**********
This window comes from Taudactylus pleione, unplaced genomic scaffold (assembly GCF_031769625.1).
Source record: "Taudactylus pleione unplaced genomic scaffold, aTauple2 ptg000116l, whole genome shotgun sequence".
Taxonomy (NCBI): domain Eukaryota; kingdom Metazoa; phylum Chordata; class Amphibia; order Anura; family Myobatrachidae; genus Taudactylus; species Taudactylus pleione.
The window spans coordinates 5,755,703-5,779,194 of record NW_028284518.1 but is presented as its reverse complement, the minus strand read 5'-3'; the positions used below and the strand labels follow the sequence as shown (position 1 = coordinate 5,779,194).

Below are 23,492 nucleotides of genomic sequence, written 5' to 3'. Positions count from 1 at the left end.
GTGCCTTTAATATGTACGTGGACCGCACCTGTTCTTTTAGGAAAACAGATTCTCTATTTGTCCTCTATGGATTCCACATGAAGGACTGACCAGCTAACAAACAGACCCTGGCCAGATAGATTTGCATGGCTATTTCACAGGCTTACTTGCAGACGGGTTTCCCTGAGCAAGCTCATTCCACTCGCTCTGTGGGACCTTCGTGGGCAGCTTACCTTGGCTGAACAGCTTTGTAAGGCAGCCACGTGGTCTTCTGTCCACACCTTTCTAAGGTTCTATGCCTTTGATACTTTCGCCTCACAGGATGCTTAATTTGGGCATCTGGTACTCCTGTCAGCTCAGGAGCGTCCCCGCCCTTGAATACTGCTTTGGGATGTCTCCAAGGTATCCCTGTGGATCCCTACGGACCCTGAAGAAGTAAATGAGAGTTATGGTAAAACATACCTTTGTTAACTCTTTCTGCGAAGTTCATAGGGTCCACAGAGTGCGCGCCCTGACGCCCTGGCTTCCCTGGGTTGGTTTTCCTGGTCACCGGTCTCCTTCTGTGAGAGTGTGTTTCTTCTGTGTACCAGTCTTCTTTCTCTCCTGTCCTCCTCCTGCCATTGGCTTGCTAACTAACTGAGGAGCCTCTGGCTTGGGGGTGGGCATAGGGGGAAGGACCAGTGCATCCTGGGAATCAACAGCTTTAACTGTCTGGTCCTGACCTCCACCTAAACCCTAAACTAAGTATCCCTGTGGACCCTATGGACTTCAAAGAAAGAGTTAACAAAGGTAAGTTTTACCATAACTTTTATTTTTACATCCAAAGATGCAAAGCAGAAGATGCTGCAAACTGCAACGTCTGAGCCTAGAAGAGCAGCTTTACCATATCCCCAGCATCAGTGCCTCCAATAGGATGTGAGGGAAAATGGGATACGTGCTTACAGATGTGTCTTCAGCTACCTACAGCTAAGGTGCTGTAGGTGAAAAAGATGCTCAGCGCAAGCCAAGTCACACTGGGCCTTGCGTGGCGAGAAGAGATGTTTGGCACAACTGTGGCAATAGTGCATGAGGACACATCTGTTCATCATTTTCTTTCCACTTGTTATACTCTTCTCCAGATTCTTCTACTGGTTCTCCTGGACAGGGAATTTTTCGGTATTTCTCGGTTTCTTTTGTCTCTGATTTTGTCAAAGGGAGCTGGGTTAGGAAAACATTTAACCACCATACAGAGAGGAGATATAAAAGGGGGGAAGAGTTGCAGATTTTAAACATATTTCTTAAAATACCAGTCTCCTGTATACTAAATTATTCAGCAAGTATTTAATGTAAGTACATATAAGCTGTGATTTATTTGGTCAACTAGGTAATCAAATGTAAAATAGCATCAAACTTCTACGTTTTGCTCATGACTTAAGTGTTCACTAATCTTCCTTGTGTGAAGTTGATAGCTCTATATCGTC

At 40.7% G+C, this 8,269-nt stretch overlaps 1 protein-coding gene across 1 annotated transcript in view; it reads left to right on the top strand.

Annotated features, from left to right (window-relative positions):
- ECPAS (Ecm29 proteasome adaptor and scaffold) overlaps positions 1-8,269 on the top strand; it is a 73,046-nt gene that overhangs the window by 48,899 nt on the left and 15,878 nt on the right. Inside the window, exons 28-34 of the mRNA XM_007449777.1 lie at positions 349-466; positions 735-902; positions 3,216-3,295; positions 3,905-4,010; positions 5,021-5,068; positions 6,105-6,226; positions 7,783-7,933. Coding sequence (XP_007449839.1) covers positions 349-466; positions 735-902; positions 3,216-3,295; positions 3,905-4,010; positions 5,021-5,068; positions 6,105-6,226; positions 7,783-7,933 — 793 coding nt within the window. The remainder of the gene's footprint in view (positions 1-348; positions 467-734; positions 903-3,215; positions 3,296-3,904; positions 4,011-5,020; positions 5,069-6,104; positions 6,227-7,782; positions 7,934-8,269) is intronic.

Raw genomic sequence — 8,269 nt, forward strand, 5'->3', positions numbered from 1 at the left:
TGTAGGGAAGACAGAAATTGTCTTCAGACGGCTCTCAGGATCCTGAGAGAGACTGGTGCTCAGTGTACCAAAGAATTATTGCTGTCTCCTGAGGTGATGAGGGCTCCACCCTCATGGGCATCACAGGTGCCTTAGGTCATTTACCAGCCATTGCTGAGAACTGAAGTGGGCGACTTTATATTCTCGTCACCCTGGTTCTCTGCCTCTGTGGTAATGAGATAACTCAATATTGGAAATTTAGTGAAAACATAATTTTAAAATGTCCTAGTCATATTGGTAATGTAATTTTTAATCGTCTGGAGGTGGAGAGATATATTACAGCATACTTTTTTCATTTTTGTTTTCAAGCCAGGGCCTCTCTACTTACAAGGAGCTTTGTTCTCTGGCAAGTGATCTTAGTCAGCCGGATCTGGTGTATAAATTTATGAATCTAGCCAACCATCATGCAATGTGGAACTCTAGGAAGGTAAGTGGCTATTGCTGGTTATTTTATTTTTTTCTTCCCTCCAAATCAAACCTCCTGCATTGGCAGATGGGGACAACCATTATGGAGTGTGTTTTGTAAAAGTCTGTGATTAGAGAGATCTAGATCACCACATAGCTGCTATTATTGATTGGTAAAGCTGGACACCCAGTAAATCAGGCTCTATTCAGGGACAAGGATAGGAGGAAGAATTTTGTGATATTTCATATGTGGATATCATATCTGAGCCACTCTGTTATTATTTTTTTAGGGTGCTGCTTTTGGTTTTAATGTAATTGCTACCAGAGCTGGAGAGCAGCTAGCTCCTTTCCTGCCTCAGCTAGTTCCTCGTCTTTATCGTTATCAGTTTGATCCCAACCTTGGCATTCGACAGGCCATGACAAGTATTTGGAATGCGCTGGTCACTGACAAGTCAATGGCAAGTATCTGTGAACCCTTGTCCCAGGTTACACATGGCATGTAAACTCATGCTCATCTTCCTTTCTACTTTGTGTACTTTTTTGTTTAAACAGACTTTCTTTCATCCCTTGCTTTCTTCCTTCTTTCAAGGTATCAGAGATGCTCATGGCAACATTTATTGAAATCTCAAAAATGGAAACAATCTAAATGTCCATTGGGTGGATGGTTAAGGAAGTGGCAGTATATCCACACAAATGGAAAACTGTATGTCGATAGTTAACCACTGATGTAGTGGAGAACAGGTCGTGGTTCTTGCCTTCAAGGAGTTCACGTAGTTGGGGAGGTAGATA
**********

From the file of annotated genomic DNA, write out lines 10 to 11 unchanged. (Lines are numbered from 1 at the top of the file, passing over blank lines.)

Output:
Raw genomic sequence — 8,269 nt, forward strand, 5'->3', positions numbered from 1 at the left:
TGTAGGGAAGACAGAAATTGTCTTCAGACGGCTCTCAGGATCCTGAGAGAGACTGGTGCTCAGTGTACCAAAGAATTATTGCTGTCTCCTGAGGTGATGAGGGCTCCACCCTCATGGGCATCACAGGTGCCTTAGGTCATTTACCAGCCATTGCTGAGAACTGAAGTGGGCGACTTTATATTCTCGTCACCCTGGTTCTCTGCCTCTGTGGTAATGAGATAACTCAATATTGGAAATTTAGTGAAAACATAATTTTAAAATGTCCTAGTCATATTGGTAATGTAATTTTTAATCGTCTGGAGGTGGAGAGATATATTACAGCATACTTTTTTCATTTTTGTTTTCAAGCCAGGGCCTCTCTACTTACAAGGAGCTTTGTTCTCTGGCAAGTGATCTTAGTCAGCCGGATCTGGTGTATAAATTTATGAATCTAGCCAACCATCATGCAATGTGGAACTCTAGGAAGGTAAGTGGCTATTGCTGGTTATTTTATTTTTTTCTTCCCTCCAAATCAAACCTCCTGCATTGGCAGATGGGGACAACCATTATGGAGTGTGTTTTGTAAAAGTCTGTGATTAGAGAGATCTAGATCACCACATAGCTGCTATTATTGATTGGTAAAGCTGGACACCCAGTAAATCAGGCTCTATTCAGGGACAAGGATAGGAGGAAGAATTTTGTGATATTTCATATGTGGATATCATATCTGAGCCACTCTGTTATTATTTTTTTAGGGTGCTGCTTTTGGTTTTAATGTAATTGCTACCAGAGCTGGAGAGCAGCTAGCTCCTTTCCTGCCTCAGCTAGTTCCTCGTCTTTATCGTTATCAGTTTGATCCCAACCTTGGCATTCGACAGGCCATGACAAGTATTTGGAATGCGCTGGTCACTGACAAGTCAATGGCAAGTATCTGTGAACCCTTGTCCCAGGTTACACATGGCATGTAAACTCATGCTCATCTTCCTTTCTACTTTGTGTACTTTTTTGTTTAAACAGACTTTCTTTCATCCCTTGCTTTCTTCCTTCTTTCAAGGTATCAGAGATGCTCATGGCAACATTTATTGAAATCTCAAAAATGGAAACAATCTAAATGTCCATTGGGTGGATGGTTAAGGAAGTGGCAGTATATCCACACAAATGGAAAACTGTATGTCGATAGTTAACCACTGATGTAGTGGAGAACAGGTCGTGGTTCTTGCCTTCAAGGAGTTCACGTAGTTGGGGAGGTAGATA